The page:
What does Jesus do? “He began to teach them” (5:2). What does He say? He says, “Blessed are the poor in spirit, for the kingdom of heaven belongs to them. Blessed are those who mourn, for they will be comforted. Blessed are the meek, for they will inherit the earth. Blessed are those who hunger and thirst for righteousness, for they will be satisfied” (5:3-6). With a call from Jesus, the leaving of a father, words that are presented as being directed to those called---which are the disciples (though obviously there is a much larger audience present), and now this talk of “Blessed are…”, it is nigh impossible to not hear God speaking to Abraham (after he had heard “Go out from your country, your relatives, and your father’s household to the land that I will show you”) and saying “Then I will make you into a great nation, and I will bless you.” Verses three through six clearly spell out God’s directing of blessing to the called one’s of Jesus, with them being given a nation (kingdom of heaven), comfort, and an inheritance (here, we think about the promise of an heir to Abraham and that which would be possessed by his descendants).
Of course, Jesus did not stop there. He continued on to say, “Blessed are the merciful, for they will be shown mercy. Blessed are the pure in heart, for they will see God. Blessed are the peacemakers, for they will be called the children of God” (5:7-9). Here, we can see that blessings are now bi-directional. This sends us back to God’s words to Abraham in Genesis, in which Abraham was told “I will make your name great, so that you will exemplify divine blessing.” Certainly, we can see that these three uses of “Blessed are…” are outwardly directed, in that Jesus’ called ones are to demonstrate mercy and purity of heart, while being peacemakers. By this, they will exemplify divine blessing and be sources of divine blessing for the world, while also continuing to be blessed by God (also an exemplification of divine blessing, which obviously works on two levels), in that they will receive mercy, see God, and be called children of God.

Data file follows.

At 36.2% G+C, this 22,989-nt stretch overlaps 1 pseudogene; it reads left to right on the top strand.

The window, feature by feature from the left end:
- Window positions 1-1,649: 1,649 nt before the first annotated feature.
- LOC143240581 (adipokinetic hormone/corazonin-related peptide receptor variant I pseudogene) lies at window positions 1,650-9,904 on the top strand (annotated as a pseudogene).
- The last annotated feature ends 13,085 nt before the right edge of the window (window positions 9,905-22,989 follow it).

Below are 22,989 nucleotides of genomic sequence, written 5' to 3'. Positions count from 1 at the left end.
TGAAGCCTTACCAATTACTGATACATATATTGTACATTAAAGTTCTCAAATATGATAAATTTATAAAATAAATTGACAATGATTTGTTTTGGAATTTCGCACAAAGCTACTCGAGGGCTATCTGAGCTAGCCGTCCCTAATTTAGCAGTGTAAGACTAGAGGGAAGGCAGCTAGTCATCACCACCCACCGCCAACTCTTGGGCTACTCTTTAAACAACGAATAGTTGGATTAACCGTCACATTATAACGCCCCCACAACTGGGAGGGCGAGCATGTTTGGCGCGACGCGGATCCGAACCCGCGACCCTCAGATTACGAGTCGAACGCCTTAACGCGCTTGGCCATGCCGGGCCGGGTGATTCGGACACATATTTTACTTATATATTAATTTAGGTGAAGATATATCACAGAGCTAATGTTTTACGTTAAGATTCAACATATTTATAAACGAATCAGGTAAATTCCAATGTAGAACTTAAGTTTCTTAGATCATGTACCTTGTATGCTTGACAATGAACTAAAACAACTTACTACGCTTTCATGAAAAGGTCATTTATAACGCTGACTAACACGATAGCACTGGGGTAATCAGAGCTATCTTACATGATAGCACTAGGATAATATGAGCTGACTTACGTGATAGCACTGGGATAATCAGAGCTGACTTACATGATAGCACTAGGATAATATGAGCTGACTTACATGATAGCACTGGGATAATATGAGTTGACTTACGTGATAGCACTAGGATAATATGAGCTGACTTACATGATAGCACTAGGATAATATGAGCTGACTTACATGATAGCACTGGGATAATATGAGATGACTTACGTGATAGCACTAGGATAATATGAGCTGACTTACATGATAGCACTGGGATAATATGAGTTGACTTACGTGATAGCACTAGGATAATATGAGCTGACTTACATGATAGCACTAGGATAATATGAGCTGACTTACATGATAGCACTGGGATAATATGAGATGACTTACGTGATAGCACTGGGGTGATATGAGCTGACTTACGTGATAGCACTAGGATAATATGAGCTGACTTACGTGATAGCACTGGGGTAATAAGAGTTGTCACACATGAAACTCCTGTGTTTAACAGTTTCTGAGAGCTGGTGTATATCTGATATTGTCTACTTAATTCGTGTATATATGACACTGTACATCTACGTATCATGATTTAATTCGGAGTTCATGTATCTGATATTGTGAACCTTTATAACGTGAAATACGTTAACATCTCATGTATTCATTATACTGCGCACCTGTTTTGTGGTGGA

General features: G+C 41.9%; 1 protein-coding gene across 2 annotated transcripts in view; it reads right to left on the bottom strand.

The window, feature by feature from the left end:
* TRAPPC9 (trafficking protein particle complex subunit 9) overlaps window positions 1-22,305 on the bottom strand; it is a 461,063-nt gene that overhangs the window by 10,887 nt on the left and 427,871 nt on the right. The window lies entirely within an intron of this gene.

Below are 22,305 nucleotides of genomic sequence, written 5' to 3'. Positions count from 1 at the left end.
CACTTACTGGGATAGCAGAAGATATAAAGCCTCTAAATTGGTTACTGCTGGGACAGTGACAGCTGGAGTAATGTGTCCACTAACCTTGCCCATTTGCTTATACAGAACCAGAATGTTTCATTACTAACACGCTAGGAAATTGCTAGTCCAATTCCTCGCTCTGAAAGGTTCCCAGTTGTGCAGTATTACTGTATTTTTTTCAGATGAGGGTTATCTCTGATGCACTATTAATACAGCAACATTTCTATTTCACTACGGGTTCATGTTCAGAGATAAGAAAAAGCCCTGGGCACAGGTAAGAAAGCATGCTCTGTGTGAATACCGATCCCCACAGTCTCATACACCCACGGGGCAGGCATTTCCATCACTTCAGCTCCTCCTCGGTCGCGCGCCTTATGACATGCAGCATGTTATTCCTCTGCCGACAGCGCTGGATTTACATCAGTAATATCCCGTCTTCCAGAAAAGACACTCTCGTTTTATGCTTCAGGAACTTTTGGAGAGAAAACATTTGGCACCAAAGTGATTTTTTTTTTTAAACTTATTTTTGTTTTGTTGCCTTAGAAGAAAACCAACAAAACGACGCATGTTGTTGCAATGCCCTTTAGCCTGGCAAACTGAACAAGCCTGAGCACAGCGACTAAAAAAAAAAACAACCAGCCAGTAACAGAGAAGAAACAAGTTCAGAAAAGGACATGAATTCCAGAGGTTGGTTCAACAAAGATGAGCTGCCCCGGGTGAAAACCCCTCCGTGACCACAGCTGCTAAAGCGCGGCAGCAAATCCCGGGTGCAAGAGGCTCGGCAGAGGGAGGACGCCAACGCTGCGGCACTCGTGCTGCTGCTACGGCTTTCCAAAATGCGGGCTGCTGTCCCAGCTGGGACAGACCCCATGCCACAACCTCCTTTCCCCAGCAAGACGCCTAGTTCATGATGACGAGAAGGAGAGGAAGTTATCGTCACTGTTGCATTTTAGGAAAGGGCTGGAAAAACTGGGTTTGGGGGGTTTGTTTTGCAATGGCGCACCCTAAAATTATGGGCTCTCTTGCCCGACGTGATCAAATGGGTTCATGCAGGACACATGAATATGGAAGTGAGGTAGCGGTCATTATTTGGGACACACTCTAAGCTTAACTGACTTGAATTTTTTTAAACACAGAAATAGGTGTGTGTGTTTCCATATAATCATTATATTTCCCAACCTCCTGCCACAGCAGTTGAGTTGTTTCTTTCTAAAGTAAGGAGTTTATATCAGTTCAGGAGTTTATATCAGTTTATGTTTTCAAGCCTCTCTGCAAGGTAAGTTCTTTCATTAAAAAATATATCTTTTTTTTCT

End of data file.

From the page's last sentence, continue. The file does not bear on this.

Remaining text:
Jesus continues, saying “Blessed are those who are persecuted for righteousness, for the kingdom of heaven belongs to them. Blessed are you when people insult you and persecute you and say all kinds of evil things about you falsely on account of Me. Rejoice and be glad because of your reward is great in heaven, for they persecuted the prophets before you in the same way” (5:10-12). Does not this strike a chord in similar fashion to what Abraham was also told, which was “I will bless those who bless you, but the one who treats you lightly I must curse”? Beyond that which we see in chapter twelve of Genesis, this talk of a great reward in heaven reminds us of the fifteenth chapter of Genesis and where God speaks again to Abraham and says, “Fear not, Abram! I am your shield and the one who will reward you in great abundance” (15:1b). For sake of context, this follows the account of Lot being captured and Abraham defeating his captors to rescue Lot, after which he received the blessing from Melchizedek (persecution, blessing, and reward).
Finally (for our purposes), Jesus says “You are the salt of the earth… You are the light of the world… let your light shine before people, so that they can see your good deeds and give honor to your Father in heaven” (5:13a,14a,16). What rounded out God’s first words to Abraham? “All the families of the earth will bless one another by your name.” Abraham was called to be salt and light in a way that would reveal God’s glory and gather to Him the praise that He deserves---the abounding of blessing at the hand of God being quite obvious as it flows out in all directions. The disciples of Jesus were called to do and effect the same.